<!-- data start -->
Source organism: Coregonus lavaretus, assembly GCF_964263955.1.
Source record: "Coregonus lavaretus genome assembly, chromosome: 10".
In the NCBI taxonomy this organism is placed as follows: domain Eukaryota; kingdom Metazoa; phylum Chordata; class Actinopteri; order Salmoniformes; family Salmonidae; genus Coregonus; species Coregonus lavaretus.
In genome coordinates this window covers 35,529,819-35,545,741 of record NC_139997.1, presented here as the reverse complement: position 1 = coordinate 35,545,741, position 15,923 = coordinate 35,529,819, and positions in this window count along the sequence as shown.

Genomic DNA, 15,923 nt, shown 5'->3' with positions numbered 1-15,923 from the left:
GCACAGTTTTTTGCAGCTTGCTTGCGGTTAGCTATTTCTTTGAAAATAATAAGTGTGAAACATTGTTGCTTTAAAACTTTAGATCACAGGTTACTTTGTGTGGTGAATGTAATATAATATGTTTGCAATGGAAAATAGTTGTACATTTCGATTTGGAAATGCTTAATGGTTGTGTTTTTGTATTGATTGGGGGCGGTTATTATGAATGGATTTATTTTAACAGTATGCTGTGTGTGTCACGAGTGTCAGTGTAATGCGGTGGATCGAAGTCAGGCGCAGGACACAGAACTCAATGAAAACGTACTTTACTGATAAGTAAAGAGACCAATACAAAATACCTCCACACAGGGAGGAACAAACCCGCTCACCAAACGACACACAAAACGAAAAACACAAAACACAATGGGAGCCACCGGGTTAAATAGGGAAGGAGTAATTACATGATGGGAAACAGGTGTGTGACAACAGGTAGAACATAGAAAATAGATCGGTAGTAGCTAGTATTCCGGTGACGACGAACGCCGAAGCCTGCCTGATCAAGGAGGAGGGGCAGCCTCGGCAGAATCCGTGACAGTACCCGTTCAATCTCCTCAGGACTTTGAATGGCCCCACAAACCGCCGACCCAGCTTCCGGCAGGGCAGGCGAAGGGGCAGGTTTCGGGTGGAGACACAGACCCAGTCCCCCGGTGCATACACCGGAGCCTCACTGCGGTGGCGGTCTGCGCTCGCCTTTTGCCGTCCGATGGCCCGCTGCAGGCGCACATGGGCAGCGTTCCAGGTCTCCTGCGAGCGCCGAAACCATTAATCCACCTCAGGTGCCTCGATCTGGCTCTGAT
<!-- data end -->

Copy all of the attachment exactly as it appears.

Source organism: Coregonus lavaretus, assembly GCF_964263955.1.
Source record: "Coregonus lavaretus genome assembly, chromosome: 10".
In the NCBI taxonomy this organism is placed as follows: domain Eukaryota; kingdom Metazoa; phylum Chordata; class Actinopteri; order Salmoniformes; family Salmonidae; genus Coregonus; species Coregonus lavaretus.
In genome coordinates this window covers 35,529,819-35,545,741 of record NC_139997.1, presented here as the reverse complement: position 1 = coordinate 35,545,741, position 15,923 = coordinate 35,529,819, and positions in this window count along the sequence as shown.

Genomic DNA, 15,923 nt, shown 5'->3' with positions numbered 1-15,923 from the left:
GCACAGTTTTTTGCAGCTTGCTTGCGGTTAGCTATTTCTTTGAAAATAATAAGTGTGAAACATTGTTGCTTTAAAACTTTAGATCACAGGTTACTTTGTGTGGTGAATGTAATATAATATGTTTGCAATGGAAAATAGTTGTACATTTCGATTTGGAAATGCTTAATGGTTGTGTTTTTGTATTGATTGGGGGCGGTTATTATGAATGGATTTATTTTAACAGTATGCTGTGTGTGTCACGAGTGTCAGTGTAATGCGGTGGATCGAAGTCAGGCGCAGGACACAGAACTCAATGAAAACGTACTTTACTGATAAGTAAAGAGACCAATACAAAATACCTCCACACAGGGAGGAACAAACCCGCTCACCAAACGACACACAAAACGAAAAACACAAAACACAATGGGAGCCACCGGGTTAAATAGGGAAGGAGTAATTACATGATGGGAAACAGGTGTGTGACAACAGGTAGAACATAGAAAATAGATCGGTAGTAGCTAGTATTCCGGTGACGACGAACGCCGAAGCCTGCCTGATCAAGGAGGAGGGGCAGCCTCGGCAGAATCCGTGACAGTACCCGTTCAATCTCCTCAGGACTTTGAATGGCCCCACAAACCGCCGACCCAGCTTCCGGCAGGGCAGGCGAAGGGGCAGGTTTCGGGTGGAGACACAGACCCAGTCCCCCGGTGCATACACCGGAGCCTCACTGCGGTGGCGGTCTGCGCTCGCCTTTTGCCGTCCGATGGCCCGCTGCAGGCGCACATGGGCAGCGTTCCAGGTCTCCTGCGAGCGCCGAAACCATTAATCCACCTCAGGTGCCTCGATCTGGCTCTGAT